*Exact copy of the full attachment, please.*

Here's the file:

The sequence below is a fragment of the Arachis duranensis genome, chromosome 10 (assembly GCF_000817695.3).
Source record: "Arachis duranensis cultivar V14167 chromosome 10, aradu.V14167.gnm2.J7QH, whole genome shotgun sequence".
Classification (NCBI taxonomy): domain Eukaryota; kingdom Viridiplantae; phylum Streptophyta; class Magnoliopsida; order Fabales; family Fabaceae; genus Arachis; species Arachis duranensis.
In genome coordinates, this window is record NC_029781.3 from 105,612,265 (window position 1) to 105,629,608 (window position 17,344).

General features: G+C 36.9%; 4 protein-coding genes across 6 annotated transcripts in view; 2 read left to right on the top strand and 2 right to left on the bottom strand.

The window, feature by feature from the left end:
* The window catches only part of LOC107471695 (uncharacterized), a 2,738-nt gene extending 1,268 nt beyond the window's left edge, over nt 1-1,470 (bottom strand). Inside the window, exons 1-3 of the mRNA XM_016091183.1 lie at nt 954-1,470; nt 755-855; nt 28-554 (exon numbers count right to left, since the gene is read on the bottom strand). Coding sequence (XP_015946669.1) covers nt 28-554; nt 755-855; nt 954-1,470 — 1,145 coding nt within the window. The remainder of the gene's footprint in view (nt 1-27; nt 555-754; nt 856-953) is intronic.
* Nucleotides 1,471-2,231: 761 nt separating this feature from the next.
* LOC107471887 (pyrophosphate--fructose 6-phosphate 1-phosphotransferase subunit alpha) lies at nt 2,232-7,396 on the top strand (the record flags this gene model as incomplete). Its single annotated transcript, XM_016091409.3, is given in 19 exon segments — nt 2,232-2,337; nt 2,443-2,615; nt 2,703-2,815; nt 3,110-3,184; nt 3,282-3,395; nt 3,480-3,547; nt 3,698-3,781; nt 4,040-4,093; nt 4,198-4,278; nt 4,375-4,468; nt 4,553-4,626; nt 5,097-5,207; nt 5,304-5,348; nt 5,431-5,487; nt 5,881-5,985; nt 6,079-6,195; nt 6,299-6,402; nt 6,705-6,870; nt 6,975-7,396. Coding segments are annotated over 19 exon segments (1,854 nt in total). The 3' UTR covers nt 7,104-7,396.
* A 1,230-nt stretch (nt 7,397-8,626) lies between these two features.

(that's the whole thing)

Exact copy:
The sequence below is a fragment of the Arachis duranensis genome, chromosome 10 (assembly GCF_000817695.3).
Source record: "Arachis duranensis cultivar V14167 chromosome 10, aradu.V14167.gnm2.J7QH, whole genome shotgun sequence".
Classification (NCBI taxonomy): domain Eukaryota; kingdom Viridiplantae; phylum Streptophyta; class Magnoliopsida; order Fabales; family Fabaceae; genus Arachis; species Arachis duranensis.
In genome coordinates, this window is record NC_029781.3 from 105,612,265 (window position 1) to 105,629,608 (window position 17,344).

General features: G+C 36.9%; 4 protein-coding genes across 6 annotated transcripts in view; 2 read left to right on the top strand and 2 right to left on the bottom strand.

The window, feature by feature from the left end:
* The window catches only part of LOC107471695 (uncharacterized), a 2,738-nt gene extending 1,268 nt beyond the window's left edge, over nt 1-1,470 (bottom strand). Inside the window, exons 1-3 of the mRNA XM_016091183.1 lie at nt 954-1,470; nt 755-855; nt 28-554 (exon numbers count right to left, since the gene is read on the bottom strand). Coding sequence (XP_015946669.1) covers nt 28-554; nt 755-855; nt 954-1,470 — 1,145 coding nt within the window. The remainder of the gene's footprint in view (nt 1-27; nt 555-754; nt 856-953) is intronic.
* Nucleotides 1,471-2,231: 761 nt separating this feature from the next.
* LOC107471887 (pyrophosphate--fructose 6-phosphate 1-phosphotransferase subunit alpha) lies at nt 2,232-7,396 on the top strand (the record flags this gene model as incomplete). Its single annotated transcript, XM_016091409.3, is given in 19 exon segments — nt 2,232-2,337; nt 2,443-2,615; nt 2,703-2,815; nt 3,110-3,184; nt 3,282-3,395; nt 3,480-3,547; nt 3,698-3,781; nt 4,040-4,093; nt 4,198-4,278; nt 4,375-4,468; nt 4,553-4,626; nt 5,097-5,207; nt 5,304-5,348; nt 5,431-5,487; nt 5,881-5,985; nt 6,079-6,195; nt 6,299-6,402; nt 6,705-6,870; nt 6,975-7,396. Coding segments are annotated over 19 exon segments (1,854 nt in total). The 3' UTR covers nt 7,104-7,396.
* A 1,230-nt stretch (nt 7,397-8,626) lies between these two features.